One of the things we’ve noticed after wandering around Charleston for 3 days is the number of houses for sale. Much of the historic district seems to be on the market. We were told that many of these old houses had become “investment properties” and, with the downturn in the economy, the owners have been forced to list them.
Now, these are not your average properties. A number of them, like the one shown here, predate the American Revolution. They’ve obviously been well maintained and renovated along the way, but the basic structures go back to the mid – 1700’s. To me, that’s amazing. The other “amazing” thing, of course, is the asking price of these places. My wife, for example, would dearly love this this place (30 Queen St.). For about $2 million, it’s all ours. Other places in the area run as high as $4 million. Then all you have to worry about is hurricanes and other large storms (they don’t call it the Low Country for nothing).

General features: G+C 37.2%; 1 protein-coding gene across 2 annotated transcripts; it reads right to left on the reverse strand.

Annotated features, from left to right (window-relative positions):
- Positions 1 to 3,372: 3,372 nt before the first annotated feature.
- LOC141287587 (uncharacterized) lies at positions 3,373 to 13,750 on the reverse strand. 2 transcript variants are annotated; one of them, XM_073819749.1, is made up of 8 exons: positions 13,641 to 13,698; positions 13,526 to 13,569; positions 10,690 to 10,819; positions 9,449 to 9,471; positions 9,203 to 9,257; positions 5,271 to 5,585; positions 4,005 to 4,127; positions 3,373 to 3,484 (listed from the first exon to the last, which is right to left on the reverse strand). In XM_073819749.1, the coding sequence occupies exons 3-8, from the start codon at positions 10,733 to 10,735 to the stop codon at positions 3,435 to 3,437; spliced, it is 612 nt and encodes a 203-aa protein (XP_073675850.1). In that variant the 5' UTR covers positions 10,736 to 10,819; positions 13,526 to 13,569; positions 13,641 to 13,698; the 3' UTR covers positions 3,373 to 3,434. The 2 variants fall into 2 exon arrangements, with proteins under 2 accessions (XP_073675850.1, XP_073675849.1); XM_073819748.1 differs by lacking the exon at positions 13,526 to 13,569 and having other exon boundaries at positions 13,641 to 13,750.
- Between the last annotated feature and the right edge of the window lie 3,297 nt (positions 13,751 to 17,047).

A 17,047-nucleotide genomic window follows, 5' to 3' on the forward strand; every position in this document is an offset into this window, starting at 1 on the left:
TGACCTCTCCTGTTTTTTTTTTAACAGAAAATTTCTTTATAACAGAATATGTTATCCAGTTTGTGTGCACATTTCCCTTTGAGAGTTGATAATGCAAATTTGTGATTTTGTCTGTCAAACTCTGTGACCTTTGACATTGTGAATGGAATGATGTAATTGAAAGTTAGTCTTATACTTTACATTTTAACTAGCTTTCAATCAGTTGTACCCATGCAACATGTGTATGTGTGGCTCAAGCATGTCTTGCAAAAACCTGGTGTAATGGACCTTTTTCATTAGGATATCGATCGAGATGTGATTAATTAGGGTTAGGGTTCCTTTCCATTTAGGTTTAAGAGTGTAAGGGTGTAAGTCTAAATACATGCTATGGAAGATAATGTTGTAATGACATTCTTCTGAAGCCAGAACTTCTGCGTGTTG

Seriously, I haven’t seen any city quite like Charleston. We’ve been here 3 times now, and there’s always something new. The city literally oozes history out of every pore. Whether you’re walking on Meeting St., King St., Tradd, or my favorite, Longitude Lane, you’re moving backward in time. Or visit one of the local churches – like St. Phillips – and walk through the cemetery and view the graves of the Calhouns and Pinckneys. Some of these folks actually signed the U. S. constitution. But mostly it’s the houses and the streets (a few are still cobblestone). You won’t find history so well preserved anywhere else, I think.
“Progress” here means maintaining what already exists. Not a bad idea, actually.